Around the world, the conversations around plastics and the potential for dangerous chemical leaks are heating up.
Researchers in Denmark recently claimed that more than 100 chemicals found in plastic toy materials might pose health risks to children, including cancer. In some countries, certain chemicals are banned from use in plastic manufacturing. In the United States, the Environmental Protection Agency and the Food and Drug Administration are responsible for overseeing the safety of plastics and plastic toys sold.
“It sounds super scary, but there are toxic and harmful chemicals all around us,” says Lisa Gwynn, D.O., a pediatrician with the University of Miami Health System. “Consider the widespread use of pesticides and fire retardant materials in our homes. Even toys made of wood and other natural materials can be treated with harmful chemicals. It’s almost impossible to know what the exposure level for your child really is.
“It’s unknown if the risk for young children playing with plastic toys is any different than the risk for adults eating with plastic forks and drinking from plastic straws or water bottles. We don’t know if some adult-onset cancers or diseases stem from childhood exposure to chemicals. There’s no causality that has been proven in controlled studies.”
To ensure that the toys you give to your children are considered safe, follow the age recommendations and any other safety warnings on the packaging. Make common sense choices based on your child’s development, abilities, and habits.
“The Consumer Product Safety Commission and the American Academy of Pediatrics also provide science- and research-based information to help you make educated choices about what to avoid,” Dr. Gwynn says. “We have to rely on these trusted regulatory bodies because, as consumers, we don’t have access to a chemical ingredients list for every toy on the market.”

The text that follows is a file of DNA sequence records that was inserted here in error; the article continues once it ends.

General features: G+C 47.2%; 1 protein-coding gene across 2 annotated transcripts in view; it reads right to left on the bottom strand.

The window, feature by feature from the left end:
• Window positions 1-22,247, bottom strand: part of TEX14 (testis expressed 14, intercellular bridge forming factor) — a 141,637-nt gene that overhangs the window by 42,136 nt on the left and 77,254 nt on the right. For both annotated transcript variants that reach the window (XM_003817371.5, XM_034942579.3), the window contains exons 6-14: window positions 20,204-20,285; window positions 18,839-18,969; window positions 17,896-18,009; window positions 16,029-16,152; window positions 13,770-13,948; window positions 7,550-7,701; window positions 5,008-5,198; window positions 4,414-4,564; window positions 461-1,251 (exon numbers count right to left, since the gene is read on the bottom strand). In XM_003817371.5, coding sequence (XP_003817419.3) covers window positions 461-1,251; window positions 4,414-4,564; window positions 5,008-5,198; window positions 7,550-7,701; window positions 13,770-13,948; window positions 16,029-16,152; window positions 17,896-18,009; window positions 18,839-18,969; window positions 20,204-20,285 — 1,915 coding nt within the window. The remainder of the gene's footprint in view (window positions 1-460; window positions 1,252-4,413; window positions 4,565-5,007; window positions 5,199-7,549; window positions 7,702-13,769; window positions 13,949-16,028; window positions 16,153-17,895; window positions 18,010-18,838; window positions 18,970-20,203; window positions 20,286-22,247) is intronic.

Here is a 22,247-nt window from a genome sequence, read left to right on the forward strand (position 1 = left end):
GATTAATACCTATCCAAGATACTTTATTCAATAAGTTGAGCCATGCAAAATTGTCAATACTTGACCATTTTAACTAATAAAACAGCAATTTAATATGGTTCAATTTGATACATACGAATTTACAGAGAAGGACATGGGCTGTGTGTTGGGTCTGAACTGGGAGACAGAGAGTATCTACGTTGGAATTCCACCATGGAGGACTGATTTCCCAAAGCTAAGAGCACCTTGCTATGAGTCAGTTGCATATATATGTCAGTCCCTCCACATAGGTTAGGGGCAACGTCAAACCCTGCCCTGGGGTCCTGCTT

“As a pediatrician, I focus more on educating parents about protecting children’s physical safety than chemical safety.”
“Accidents at home and on the playground are more common than cases of chemical offset from plastics,” Dr. Gwynn says. Children have a bigger risk of being harmed by choking or swallowing something too large or inorganic. “As a pediatrician, I focus more on educating parents about protecting children’s physical safety than chemical safety.”
Consider the quality of the products, food, and air to which your children are exposed. Use household cleaners, detergents, and personal care products with natural, non-toxic ingredients and dye-free formulas. “Go for organic foods whenever possible to reduce your family’s exposure to hormones, antibiotics, pesticides, GMOs, and artificial colors and preservatives,” says Dr. Gwynn. “If your child has asthma, pay particular attention to improving the air quality in your home and car.”
The take-home message for parents
Don’t be overly concerned about chemicals and plastics in toys available in the U.S. Do your best to minimize household risks, but focus on what you can control.
Dana Kantrowitz is a contributing writer for UMiami Health News.
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